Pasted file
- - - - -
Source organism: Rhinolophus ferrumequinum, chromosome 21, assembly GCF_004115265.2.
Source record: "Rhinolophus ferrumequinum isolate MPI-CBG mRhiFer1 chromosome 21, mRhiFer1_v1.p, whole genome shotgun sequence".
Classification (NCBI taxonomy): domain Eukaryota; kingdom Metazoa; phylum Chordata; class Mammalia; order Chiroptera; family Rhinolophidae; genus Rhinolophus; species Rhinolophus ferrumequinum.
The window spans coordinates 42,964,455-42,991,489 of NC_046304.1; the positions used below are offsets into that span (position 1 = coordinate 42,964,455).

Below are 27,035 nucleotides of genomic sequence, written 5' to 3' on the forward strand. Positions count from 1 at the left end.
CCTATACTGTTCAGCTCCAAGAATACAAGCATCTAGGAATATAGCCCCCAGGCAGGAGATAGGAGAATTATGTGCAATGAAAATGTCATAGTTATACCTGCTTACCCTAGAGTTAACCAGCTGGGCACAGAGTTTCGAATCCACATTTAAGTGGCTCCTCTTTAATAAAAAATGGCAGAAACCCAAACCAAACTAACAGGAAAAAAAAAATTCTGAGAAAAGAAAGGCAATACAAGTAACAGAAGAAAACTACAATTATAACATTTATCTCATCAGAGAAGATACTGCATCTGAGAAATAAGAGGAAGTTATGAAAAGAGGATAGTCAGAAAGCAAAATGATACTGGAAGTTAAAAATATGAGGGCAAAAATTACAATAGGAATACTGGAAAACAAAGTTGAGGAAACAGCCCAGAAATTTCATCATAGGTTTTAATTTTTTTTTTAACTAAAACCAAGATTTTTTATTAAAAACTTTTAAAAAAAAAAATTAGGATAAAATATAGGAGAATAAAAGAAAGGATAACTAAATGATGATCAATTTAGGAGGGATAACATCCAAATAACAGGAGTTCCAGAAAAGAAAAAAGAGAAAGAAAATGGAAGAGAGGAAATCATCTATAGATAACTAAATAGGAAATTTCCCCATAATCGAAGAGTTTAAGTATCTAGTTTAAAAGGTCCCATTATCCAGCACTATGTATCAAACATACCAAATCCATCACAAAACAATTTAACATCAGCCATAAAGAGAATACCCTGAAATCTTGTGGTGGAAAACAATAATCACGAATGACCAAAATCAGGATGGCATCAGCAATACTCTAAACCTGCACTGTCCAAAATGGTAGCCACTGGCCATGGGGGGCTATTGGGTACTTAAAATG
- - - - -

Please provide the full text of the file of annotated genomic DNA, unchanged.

Source organism: Rhinolophus ferrumequinum, chromosome 21, assembly GCF_004115265.2.
Source record: "Rhinolophus ferrumequinum isolate MPI-CBG mRhiFer1 chromosome 21, mRhiFer1_v1.p, whole genome shotgun sequence".
Classification (NCBI taxonomy): domain Eukaryota; kingdom Metazoa; phylum Chordata; class Mammalia; order Chiroptera; family Rhinolophidae; genus Rhinolophus; species Rhinolophus ferrumequinum.
The window spans coordinates 42,964,455-42,991,489 of NC_046304.1; the positions used below are offsets into that span (position 1 = coordinate 42,964,455).

Below are 27,035 nucleotides of genomic sequence, written 5' to 3' on the forward strand. Positions count from 1 at the left end.
CCTATACTGTTCAGCTCCAAGAATACAAGCATCTAGGAATATAGCCCCCAGGCAGGAGATAGGAGAATTATGTGCAATGAAAATGTCATAGTTATACCTGCTTACCCTAGAGTTAACCAGCTGGGCACAGAGTTTCGAATCCACATTTAAGTGGCTCCTCTTTAATAAAAAATGGCAGAAACCCAAACCAAACTAACAGGAAAAAAAAAATTCTGAGAAAAGAAAGGCAATACAAGTAACAGAAGAAAACTACAATTATAACATTTATCTCATCAGAGAAGATACTGCATCTGAGAAATAAGAGGAAGTTATGAAAAGAGGATAGTCAGAAAGCAAAATGATACTGGAAGTTAAAAATATGAGGGCAAAAATTACAATAGGAATACTGGAAAACAAAGTTGAGGAAACAGCCCAGAAATTTCATCATAGGTTTTAATTTTTTTTTTAACTAAAACCAAGATTTTTTATTAAAAACTTTTAAAAAAAAAAATTAGGATAAAATATAGGAGAATAAAAGAAAGGATAACTAAATGATGATCAATTTAGGAGGGATAACATCCAAATAACAGGAGTTCCAGAAAAGAAAAAAGAGAAAGAAAATGGAAGAGAGGAAATCATCTATAGATAACTAAATAGGAAATTTCCCCATAATCGAAGAGTTTAAGTATCTAGTTTAAAAGGTCCCATTATCCAGCACTATGTATCAAACATACCAAATCCATCACAAAACAATTTAACATCAGCCATAAAGAGAATACCCTGAAATCTTGTGGTGGAAAACAATAATCACGAATGACCAAAATCAGGATGGCATCAGCAATACTCTAAACCTGCACTGTCCAAAATGGTAGCCACTGGCCATGGGGGGCTATTGGGTACTTAAAATG